Anti-authoritarians are vital for democracy and democratic movements, as they question whether an authority is legitimate before taking that authority seriously; and when they deem an authority to be illegitimate – dishonest, incompetent, exploitative – they resist it. Early in my career as a psychologist, it became clear to me that many individuals diagnosed with mental disorders are essentially anti-authoritarians, and that a potentially large army of anti-authoritarian activists were being kept off democracy’s battlefields by mental health professionals who had pathologised and de-politicised their pain.

The selection and socialisation of mental health professionals tends to breed out many anti-authoritarians, as all but a handful conform to the demands of authorities so as to advance their careers. Thus for many MDs and PhDs, those people different from them who reject attentional and behavioural compliance appear to be from another world – a diagnosable one.

In 1980, Ronald Reagan (who as governor of California had gained attention by quelling college student protests), was elected president of the United States. That same year, the American Psychiatric Association, in goose step with America’s swing to the right, published their revised diagnostic bible, the DSM-3. DSM-3 added several more child and adolescent diagnoses that subtly and obviously pathologised stubbornness, rebellion, and anti-authoritarianism.

One of these new diagnoses – now quite popular in the United States – that obviously pathologises rebellion is called “oppositional defiant disorder” (ODD). The official symptoms of ODD include “often actively defies or refuses to comply with adult requests or rules” and “often argues with adults.” ODD kids are routinely doing nothing illegal and are not the kids who were once labeled as “juvenile delinquents” – that nowadays is diagnosed as “conduct disorder.”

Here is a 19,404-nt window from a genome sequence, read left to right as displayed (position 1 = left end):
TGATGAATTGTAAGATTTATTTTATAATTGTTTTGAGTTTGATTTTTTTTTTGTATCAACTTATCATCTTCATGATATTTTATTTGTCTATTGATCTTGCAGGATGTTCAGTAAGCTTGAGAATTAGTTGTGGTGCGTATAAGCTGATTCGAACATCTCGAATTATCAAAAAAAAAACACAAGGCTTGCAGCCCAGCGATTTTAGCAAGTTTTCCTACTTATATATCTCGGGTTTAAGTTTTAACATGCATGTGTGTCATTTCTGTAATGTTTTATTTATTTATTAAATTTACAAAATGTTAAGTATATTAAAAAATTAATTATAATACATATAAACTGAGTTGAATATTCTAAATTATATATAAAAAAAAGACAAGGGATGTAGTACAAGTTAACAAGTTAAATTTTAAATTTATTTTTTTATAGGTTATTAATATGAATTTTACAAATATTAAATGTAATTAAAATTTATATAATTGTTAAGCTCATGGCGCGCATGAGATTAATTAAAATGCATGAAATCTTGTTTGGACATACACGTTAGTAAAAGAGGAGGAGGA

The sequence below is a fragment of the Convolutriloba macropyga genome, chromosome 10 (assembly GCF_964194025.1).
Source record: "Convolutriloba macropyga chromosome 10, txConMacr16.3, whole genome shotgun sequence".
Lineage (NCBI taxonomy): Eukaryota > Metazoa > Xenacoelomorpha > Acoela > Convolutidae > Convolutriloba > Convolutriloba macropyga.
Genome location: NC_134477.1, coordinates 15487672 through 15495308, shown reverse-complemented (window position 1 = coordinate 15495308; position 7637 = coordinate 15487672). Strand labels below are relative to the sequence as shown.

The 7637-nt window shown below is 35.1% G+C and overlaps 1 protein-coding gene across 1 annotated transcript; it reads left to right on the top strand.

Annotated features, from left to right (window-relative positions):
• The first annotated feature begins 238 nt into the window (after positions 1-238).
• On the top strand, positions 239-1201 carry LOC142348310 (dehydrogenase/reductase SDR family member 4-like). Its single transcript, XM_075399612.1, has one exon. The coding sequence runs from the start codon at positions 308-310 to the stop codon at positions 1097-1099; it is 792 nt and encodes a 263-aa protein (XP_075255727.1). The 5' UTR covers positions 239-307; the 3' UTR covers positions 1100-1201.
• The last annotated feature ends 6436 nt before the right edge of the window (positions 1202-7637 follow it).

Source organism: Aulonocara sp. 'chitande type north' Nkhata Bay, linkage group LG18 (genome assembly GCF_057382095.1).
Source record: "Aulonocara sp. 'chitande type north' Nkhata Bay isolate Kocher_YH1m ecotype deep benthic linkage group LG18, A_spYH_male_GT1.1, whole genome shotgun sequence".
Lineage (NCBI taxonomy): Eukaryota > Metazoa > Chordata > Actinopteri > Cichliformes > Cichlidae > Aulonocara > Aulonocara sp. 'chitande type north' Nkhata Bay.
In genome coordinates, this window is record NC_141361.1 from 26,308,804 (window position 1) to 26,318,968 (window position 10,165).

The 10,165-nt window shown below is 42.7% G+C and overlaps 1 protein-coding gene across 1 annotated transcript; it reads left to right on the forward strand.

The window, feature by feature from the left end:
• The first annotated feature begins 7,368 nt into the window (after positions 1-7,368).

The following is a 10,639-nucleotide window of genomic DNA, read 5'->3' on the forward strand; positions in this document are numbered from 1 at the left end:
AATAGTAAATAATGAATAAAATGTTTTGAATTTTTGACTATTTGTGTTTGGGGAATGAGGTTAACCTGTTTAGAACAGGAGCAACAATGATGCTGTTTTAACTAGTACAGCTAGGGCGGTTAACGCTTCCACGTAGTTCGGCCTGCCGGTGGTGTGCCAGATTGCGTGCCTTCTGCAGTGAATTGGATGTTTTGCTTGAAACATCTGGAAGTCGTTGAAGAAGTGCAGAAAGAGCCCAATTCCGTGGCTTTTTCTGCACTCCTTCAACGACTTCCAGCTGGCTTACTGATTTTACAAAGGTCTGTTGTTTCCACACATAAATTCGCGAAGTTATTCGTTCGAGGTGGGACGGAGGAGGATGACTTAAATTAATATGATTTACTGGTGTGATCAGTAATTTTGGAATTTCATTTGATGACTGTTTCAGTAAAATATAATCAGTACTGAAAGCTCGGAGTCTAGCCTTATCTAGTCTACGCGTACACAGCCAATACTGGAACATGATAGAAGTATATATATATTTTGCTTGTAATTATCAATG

Besides the pathologising of stubborn, anti-authoritarian children, I have discovered in nearly three decades of practice that many people with severe anxiety, depression, and/or psychosis are also anti-authoritarians. Often a major pain in their lives that fuels their breakdown is a fear that their contempt for illegitimate authorities will cause them to be financially and socially marginalised, along with a fear that compliance with such illegitimate authorities will cause them to lose their self-respect.

Most mental health professionals meet the needs of the power structure by only focusing on helping their clients adjust to society, regardless of just how insane US society has become. By insane I mean: multiple senseless wars that embroil an unknowing American public; prisons-for-profit corporations such as Correction Corporation of America which buys prisons from states and demands a 90% occupancy guarantee in return; and the ordinary insane daily lives of the overwhelming majority of Americans, dominated by alienating, meaningless jobs, significant unemployment and underemployment.

There are dissident mental health professionals who depathologise and repoliticise suffering. They recognise that many among their clientele diagnosed with disruptive behavioural disorders such as ODD, or depression, anxiety disorder, and other so-called mental illnesses are not essentially biochemically ill. They recognise that their clients’ self-destructive behaviours are fueled by a variety of pains, including the pain of illegitimate authorities at many levels in their lives. But these dissidents comprise a small handful among the nearly one million American psychiatrists, psychologists, social workers, counselors, and other mental health professionals.

By Bruce E. Levine|